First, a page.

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    50 Things I Wish I Had Known Before College
    • If you're in high school
      • Try to get 550+ on the math SAT score to avoid 2 remedial math courses.
      • Visit at least 3 college campuses.
      Are you ready for college?
      • Go because you want to go. Not because society expects you to.
      • If you're emotionally immature, wait a few years before going.
      • If you have severe mental illnesses, treat them before going.
      • If academics is your passion, don't settle for a trade school.
      • If college isn't working out well for you, don't be afraid to drop out and cut your losses.
      • Don't go into a great school that you cannot afford.
      • A decent tuition-free university is better than a great expensive university.
      • Take university-accepted classes in a community college first, if you can.
      • Get your textbooks used or try to find them for free digitally.
      • Select a practical major that will help you in the job market.
      • You can just learn the fun subjects for free online or at the library.
      • Go on the campus webpage of majors list and narrow it down to 10.
      • Research each of those majors for their pros and cons.
      • Don't pick a major you don't like just because it pays well.
      • High salary in a field doesn't matter if the growth-rate is low.
      Selecting Classes
      • If you're not working, 15 credits per semester is ideal.
      • is helpful, but don't take any review as scripture.
      • Don't only pick easy classes. They will make you lazy and complacent.
      • On the other hand, don't take more than 1 super-hard class per semester.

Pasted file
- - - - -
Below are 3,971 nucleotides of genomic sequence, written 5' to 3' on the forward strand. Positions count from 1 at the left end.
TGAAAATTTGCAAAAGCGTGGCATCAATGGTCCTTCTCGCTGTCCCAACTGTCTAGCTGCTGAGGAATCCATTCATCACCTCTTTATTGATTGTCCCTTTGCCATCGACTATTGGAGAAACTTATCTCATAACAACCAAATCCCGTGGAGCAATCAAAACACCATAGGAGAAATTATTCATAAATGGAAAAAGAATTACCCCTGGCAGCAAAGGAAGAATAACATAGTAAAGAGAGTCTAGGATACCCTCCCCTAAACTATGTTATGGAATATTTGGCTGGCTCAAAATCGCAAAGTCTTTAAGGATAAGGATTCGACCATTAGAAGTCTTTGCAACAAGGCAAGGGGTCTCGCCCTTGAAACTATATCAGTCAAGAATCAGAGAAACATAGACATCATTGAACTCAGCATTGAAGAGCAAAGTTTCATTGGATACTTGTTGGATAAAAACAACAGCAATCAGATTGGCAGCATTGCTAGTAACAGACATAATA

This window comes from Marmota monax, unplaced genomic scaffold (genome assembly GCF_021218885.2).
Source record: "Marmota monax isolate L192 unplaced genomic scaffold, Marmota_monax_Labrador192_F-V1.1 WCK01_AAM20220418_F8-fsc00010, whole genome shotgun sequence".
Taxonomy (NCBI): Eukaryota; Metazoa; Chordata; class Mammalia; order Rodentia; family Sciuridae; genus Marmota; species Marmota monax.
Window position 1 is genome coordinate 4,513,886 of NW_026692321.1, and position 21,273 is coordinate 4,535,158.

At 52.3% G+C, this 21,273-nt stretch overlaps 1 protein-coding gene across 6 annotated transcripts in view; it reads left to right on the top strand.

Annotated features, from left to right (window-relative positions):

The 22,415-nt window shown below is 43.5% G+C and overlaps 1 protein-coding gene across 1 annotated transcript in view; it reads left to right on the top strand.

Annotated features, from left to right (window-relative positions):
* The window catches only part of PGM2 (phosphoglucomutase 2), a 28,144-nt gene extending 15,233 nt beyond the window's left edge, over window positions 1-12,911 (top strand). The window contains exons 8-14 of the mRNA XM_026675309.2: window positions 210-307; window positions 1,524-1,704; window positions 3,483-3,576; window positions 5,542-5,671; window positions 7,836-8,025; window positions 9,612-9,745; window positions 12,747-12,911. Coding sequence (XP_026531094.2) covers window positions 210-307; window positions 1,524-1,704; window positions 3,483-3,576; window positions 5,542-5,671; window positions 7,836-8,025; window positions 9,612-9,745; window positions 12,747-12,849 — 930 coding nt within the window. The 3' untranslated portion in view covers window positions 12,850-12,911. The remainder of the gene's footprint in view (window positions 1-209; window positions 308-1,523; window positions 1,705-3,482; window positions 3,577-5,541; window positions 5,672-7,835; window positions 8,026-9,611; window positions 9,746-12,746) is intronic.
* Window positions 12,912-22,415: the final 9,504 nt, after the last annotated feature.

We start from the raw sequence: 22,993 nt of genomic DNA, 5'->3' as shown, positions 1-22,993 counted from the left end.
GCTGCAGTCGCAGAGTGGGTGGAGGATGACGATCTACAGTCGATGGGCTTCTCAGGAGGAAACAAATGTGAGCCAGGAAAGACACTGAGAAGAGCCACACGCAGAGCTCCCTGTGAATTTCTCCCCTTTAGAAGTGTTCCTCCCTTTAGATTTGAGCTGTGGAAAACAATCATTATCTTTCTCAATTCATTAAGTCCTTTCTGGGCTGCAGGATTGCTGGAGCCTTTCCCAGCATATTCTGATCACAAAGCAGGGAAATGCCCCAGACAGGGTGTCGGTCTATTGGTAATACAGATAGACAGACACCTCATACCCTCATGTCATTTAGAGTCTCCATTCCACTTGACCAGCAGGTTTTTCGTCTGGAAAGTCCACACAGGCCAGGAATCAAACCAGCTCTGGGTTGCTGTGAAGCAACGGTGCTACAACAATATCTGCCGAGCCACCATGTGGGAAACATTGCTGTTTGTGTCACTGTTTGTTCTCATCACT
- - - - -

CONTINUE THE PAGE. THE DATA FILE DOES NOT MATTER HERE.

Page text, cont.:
• Try to take classes about foreign cultures/history/politics rather than your own country's.
      • Try to take classes that meet both major prerequisties and gen end prerequisites.
      • Balance your course load between major/minor and gen ed classes.
      Note Taking
      • If you procrastinate easily, don't take notes on laptop/tablet.
      • Try to break your notes up into small chunks and bulletpoints.
      Time Management
      • Having too much free time in your schedule can make you lazy.
      • Rule of 4: Study 4 days a week. Don't study over 4 hours in a day.
      • Do small homework assignments right after you get out of class.
      • Break a major assignment, like a research paper, into 20 small chunks.


      • Talk to them briefly after each class. Ask them about their career.
      • Visit their office every so often and ask them questions.
      • Sit near the front of the class
      • Frequently participate in class discussions
      • Ask for a letter of recommendation at the end of the semester.
      • If their political bias annoys you, do the following (a) excel in the class and (b) disagree with them politely.

      Social Life
      • Commuters need to put in twice as much effort to make friends than dormers.
      • Try going to a meeting of clubs/organizations you haven't tried before.
      • Approach random people (who don't look too busy) and start conversations.
      • 90% of acquaintances you meet you won't see again after a few months. It's life.
      • Don't take rejection personally. Many people are too busy to make friends.
      • Try to make friends with the older people (age 30+). Don't assume they don't want to meet you.

      The post was edited 2 times, last by Inverted ().

    • I love this thread! I'd say definitely study abroad or pick clubs where you go abroad. Oftentimes it's way cheaper than going abroad by yourself, and sometimes you can get scholarships for it.

      Always be friendly to people because you never know who is going to end up going places.

      Plan out your schedule so you graduate on time. And if you plan it right you can even do a double major without taking any more classes than you normally would.

      If you know you're going to grad school, save your $ by going to a state school or cheaper school in undergrad. Save the big name school for grad school.